A survey of interdisciplinary research leaves us with four, commonly recognized ‘primary’ emotions: fear, anger, happiness, and sadness (Turner 2000: 68-69). They occur universally across cultures and are even shared by mammals. At first glance, it is striking that three out of the four are negative and thus work against social solidarity. Other researchers have found that eight out of nine ‘major taxonomies of emotion’ privilege negative emotions (Rozin and Royzman 2001: 311). Indeed, evidence suggests that humans, as evolved apes, do not have strong group ‘instincts’ or behavioural propensities (Turner and Maryanski 2005). For hominid group organisation and, by extension, modern societies to work, natural selection had to find a way to mitigate the dissociative power of negative primary emotions. Turner suggests that when they are combined with ‘happiness’ (or ‘satisfaction’), even negative emotions can enable humans to generate tighter social bonds (Turner 2007: 9). The result is what Turner calls ‘elaborations’ of primary emotions, such as gratitude, pride, triumph, hope, or solace. As these more complex elaborations of emotions ‘proved to be a successful adaptation, natural selection continued to enhance this capacity’ (Turner 2007: 8).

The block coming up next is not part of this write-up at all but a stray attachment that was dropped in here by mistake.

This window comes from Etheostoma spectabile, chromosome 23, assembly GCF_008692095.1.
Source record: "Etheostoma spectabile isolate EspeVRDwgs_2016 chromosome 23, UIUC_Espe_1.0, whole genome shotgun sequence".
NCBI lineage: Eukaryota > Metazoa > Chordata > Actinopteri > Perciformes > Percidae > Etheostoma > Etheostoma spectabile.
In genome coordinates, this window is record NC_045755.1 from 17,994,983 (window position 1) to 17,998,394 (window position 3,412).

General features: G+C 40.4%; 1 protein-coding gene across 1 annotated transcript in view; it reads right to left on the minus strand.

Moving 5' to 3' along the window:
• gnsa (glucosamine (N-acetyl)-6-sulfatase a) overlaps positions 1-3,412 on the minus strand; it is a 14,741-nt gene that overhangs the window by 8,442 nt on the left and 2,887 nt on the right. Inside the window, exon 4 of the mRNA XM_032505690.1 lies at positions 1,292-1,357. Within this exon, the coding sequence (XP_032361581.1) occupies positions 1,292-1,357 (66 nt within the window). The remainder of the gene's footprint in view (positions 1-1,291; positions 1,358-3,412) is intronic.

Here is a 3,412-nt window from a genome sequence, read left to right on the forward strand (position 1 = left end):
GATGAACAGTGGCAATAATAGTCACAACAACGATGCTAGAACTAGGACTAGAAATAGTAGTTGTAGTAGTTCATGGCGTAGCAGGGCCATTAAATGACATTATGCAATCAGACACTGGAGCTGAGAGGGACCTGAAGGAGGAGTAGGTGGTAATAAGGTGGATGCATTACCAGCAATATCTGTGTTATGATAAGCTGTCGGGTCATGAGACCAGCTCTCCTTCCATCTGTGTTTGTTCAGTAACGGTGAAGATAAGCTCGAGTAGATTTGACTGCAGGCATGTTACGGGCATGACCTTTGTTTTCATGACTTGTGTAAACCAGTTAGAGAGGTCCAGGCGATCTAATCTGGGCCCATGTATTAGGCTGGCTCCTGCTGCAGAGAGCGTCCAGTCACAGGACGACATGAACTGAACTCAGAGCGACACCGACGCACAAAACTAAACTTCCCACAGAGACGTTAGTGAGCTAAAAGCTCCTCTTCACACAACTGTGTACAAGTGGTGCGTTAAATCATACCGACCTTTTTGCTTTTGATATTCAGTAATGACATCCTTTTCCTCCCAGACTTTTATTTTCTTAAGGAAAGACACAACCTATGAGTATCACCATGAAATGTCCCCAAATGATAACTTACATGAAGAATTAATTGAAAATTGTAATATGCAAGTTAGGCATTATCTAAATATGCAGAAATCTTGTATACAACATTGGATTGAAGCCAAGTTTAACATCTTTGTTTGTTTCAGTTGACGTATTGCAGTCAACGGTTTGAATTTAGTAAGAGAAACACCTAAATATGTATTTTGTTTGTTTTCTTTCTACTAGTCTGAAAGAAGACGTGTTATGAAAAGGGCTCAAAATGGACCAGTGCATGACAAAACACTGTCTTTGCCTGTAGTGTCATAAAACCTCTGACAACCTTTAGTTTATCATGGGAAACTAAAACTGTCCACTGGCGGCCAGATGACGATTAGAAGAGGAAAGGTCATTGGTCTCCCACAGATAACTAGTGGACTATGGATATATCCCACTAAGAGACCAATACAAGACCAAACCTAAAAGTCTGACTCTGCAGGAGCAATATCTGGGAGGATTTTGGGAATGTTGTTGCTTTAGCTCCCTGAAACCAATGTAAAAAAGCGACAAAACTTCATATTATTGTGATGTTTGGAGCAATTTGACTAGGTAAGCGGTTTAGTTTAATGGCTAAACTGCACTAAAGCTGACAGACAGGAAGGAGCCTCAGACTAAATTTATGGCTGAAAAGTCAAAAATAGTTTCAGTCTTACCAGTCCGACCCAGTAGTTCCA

There is another reason why evolution may have privileged ‘bad’ feelings. Put simply, social life tends to be a lot more interesting and political decisions more significant when ‘bad’ consequences are looming. The fact that focusing on the negative has proven essential to human evolutionary success, or survival, is part of the reason why political science (and underlying socio-psychological models) have given primacy to negative information, as Johnson and Tierney (2018) argue. Prospect theory, by emphasizing that potential losses weigh much heavier on decision-makers’ minds than potential gains, has already introduced this finding to IR (Kahneman and Tversky 1979, Taliaferro 2010).